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This article is the third in a series about using technology to overcome the most primal challenges to humanity: disease, aging, and death. In Part 1, we looked at the Avatar Project and the people who are actively trying to promote indefinite life extension. In Part 2, we looked at the history of the idea that “the mind is a machine.” In this conclusion we examine some of the social consequences of a society where our robot bodies put us beyond disease and aging.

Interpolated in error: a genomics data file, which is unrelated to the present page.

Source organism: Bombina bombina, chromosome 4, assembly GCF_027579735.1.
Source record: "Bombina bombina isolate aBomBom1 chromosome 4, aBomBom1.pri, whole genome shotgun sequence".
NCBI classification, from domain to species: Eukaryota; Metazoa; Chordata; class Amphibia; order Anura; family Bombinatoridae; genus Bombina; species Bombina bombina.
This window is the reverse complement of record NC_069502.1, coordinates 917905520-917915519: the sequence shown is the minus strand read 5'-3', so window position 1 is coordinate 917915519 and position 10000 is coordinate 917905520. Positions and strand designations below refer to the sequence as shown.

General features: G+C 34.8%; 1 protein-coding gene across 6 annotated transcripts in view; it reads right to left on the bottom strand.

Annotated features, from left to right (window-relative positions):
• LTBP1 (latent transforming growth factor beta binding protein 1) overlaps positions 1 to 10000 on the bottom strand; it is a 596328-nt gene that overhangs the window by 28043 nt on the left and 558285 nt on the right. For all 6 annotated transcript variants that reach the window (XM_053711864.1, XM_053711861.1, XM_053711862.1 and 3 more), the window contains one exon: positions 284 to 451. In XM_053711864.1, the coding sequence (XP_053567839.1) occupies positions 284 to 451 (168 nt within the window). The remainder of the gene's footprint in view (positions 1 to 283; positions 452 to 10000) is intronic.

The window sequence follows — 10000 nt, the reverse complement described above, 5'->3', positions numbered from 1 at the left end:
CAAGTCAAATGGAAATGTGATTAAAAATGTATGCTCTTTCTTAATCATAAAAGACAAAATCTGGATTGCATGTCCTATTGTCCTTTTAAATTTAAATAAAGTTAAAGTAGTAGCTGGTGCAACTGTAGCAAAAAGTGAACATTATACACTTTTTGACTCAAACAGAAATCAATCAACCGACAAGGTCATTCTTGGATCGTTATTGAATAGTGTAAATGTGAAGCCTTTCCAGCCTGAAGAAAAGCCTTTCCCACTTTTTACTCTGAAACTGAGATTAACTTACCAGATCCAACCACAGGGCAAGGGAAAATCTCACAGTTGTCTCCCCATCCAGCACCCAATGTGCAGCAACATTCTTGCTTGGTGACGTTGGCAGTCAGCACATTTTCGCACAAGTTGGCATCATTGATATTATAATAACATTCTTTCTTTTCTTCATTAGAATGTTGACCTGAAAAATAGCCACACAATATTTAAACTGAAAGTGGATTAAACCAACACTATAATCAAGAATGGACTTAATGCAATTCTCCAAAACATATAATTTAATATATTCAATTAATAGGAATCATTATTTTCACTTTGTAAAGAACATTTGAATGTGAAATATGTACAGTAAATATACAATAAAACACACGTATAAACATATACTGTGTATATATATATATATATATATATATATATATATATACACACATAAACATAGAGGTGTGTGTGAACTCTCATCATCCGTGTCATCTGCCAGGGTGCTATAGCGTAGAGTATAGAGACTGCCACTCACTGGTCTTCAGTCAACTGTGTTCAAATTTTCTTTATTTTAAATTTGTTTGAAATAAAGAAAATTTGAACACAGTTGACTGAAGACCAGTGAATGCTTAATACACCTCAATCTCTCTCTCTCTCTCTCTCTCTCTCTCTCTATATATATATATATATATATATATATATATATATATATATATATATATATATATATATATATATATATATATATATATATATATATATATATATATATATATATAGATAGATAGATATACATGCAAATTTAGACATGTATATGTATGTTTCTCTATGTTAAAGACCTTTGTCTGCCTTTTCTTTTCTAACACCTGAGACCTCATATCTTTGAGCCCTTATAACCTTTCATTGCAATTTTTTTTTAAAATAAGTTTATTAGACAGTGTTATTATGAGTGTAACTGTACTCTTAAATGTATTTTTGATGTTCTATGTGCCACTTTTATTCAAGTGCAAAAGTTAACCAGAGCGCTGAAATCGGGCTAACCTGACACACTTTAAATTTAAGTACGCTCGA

Humanity’s history is a story of self-creation: the harnessing of technology not simply to control our environment, but to re-imagine what it means to be human. Chilean evolutionary biologist Humberto Maturana coined the term autopoiesis--literally “self-creation”--to describe the fundamental property of what it means to be alive. In his 1996 book Social Systems, systems theorist Niklas Luhmann talked about the social and cultural process of second-order autopoiesis: when life looks at itself, and deliberately reimagines its own being.

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